Please do not misunderstand me. I am in no way encouraging more independent registrations. I still ardently believe that the Democratic Party is the most effective political vehicle in the quest for social and economic opportunity, progress and justice. Also, when it comes to politics, party labels are of paramount importance to me. When a person tells me that he or she is an independent, it immediately means nothing to me because an independent could be a fascist or a socialist. At the age of 73, I treasure time and convenience. When people let me know that they are Democrats, I immediately feel a political connection. It is similar to people stating their religious denominations. However, we Democrats must expand our pool of supporters and voters for our candidates.

We DC Democrats live in the bluest bubble in the nation. Joe Biden received 92% of the DC votes for president in the 2020 general election. For most practical political purposes, DC is a one-party city-state. Unfortunately, the DC Democratic State Committee (DCDSC), the local governing organization of the DC Democratic Party, has become captive to that way of thinking and acting. It has filed a lawsuit to keep Initiative 83 off the ballot. The DCDSC currently has no discernible agenda for election reform but is fighting in court against giving voters the opportunity to determine the conduct of future elections. So much for democracy.

It is disheartening to see our DC Democratic Party leadership opposing change and battling to maintain the political status quo and antiquated election processes. If the DC Democratic Party leaders do not want independents to vote in primaries, then at least spare the tax-paying independents the indignity of having to pay for their exclusion from a government-run election process. Exclusionary political parties should select or elect their nominees for public office by political conventions or caucuses that they pay for.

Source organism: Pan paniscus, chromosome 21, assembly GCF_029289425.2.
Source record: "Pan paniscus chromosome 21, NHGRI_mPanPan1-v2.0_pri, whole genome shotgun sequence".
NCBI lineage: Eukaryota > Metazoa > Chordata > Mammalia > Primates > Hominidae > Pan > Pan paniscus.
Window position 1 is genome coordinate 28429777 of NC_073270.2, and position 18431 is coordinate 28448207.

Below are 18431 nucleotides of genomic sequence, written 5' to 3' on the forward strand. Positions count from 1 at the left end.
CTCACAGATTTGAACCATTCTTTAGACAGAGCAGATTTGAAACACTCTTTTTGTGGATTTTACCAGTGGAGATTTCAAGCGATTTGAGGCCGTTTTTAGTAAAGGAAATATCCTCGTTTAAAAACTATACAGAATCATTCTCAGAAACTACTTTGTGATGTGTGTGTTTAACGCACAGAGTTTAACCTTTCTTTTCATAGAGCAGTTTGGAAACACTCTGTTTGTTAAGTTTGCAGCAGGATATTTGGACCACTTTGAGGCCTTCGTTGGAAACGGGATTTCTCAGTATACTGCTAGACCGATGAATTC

Political reformers who are concerned and involved with efforts to expand and increase participation in voting have been in the vanguard of advocating for voting by mail, same-day registration and voting, early voting and universal registration. In the next DC local elections, undocumented residents or non-citizens (depending on your nominal preference) will be able to vote. Rank Choice Voting and open primaries are in that litany of change and progress.

If you feel that I am demonstrating the fervor of the newly converted, you are absolutely correct. I apologize if my evangelizing irritates you but I must spread the good news. I now strongly believe that the open primary advocates are on the right side of history. Hopefully, our local Democratic Party leaders will come to realize that closed primaries are the result of closed eyes, minds and hearts. They should open their arms and embrace the independents. They may just hug us Democrats back.

Long-time Ward 8 community activist Philip Pannell can be contacted at philippannell@comcast.net.